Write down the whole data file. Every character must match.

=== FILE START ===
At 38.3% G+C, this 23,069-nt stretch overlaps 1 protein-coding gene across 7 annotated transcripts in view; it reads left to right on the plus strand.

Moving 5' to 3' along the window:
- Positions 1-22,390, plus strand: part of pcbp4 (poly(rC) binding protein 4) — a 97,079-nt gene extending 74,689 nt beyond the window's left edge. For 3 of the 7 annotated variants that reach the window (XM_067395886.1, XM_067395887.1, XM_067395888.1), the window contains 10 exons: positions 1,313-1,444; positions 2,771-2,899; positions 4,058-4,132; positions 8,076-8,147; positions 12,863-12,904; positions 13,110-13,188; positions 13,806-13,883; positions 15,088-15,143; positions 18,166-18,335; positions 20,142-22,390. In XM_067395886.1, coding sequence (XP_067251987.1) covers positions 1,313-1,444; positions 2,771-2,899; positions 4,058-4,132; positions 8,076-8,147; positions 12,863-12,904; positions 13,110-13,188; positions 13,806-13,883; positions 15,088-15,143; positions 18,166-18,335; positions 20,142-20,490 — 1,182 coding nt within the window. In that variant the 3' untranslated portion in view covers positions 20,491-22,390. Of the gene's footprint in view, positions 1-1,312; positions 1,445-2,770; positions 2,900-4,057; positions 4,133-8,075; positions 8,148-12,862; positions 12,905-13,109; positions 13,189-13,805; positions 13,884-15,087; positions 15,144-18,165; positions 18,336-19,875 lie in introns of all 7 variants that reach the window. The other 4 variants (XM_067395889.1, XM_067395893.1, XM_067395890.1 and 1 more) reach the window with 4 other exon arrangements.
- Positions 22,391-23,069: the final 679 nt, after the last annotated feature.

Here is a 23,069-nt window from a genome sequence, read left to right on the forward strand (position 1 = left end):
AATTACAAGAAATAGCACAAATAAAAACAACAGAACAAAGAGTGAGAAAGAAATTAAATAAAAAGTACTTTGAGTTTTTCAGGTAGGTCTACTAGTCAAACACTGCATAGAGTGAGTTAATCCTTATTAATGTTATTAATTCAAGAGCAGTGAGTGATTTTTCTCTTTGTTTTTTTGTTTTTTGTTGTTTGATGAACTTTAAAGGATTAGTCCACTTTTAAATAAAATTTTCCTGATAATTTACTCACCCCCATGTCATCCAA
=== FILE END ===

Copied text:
At 38.3% G+C, this 23,069-nt stretch overlaps 1 protein-coding gene across 7 annotated transcripts in view; it reads left to right on the plus strand.

Moving 5' to 3' along the window:
- Positions 1-22,390, plus strand: part of pcbp4 (poly(rC) binding protein 4) — a 97,079-nt gene extending 74,689 nt beyond the window's left edge. For 3 of the 7 annotated variants that reach the window (XM_067395886.1, XM_067395887.1, XM_067395888.1), the window contains 10 exons: positions 1,313-1,444; positions 2,771-2,899; positions 4,058-4,132; positions 8,076-8,147; positions 12,863-12,904; positions 13,110-13,188; positions 13,806-13,883; positions 15,088-15,143; positions 18,166-18,335; positions 20,142-22,390. In XM_067395886.1, coding sequence (XP_067251987.1) covers positions 1,313-1,444; positions 2,771-2,899; positions 4,058-4,132; positions 8,076-8,147; positions 12,863-12,904; positions 13,110-13,188; positions 13,806-13,883; positions 15,088-15,143; positions 18,166-18,335; positions 20,142-20,490 — 1,182 coding nt within the window. In that variant the 3' untranslated portion in view covers positions 20,491-22,390. Of the gene's footprint in view, positions 1-1,312; positions 1,445-2,770; positions 2,900-4,057; positions 4,133-8,075; positions 8,148-12,862; positions 12,905-13,109; positions 13,189-13,805; positions 13,884-15,087; positions 15,144-18,165; positions 18,336-19,875 lie in introns of all 7 variants that reach the window. The other 4 variants (XM_067395889.1, XM_067395893.1, XM_067395890.1 and 1 more) reach the window with 4 other exon arrangements.
- Positions 22,391-23,069: the final 679 nt, after the last annotated feature.

Here is a 23,069-nt window from a genome sequence, read left to right on the forward strand (position 1 = left end):
AATTACAAGAAATAGCACAAATAAAAACAACAGAACAAAGAGTGAGAAAGAAATTAAATAAAAAGTACTTTGAGTTTTTCAGGTAGGTCTACTAGTCAAACACTGCATAGAGTGAGTTAATCCTTATTAATGTTATTAATTCAAGAGCAGTGAGTGATTTTTCTCTTTGTTTTTTTGTTTTTTGTTGTTTGATGAACTTTAAAGGATTAGTCCACTTTTAAATAAAATTTTCCTGATAATTTACTCACCCCCATGTCATCCAA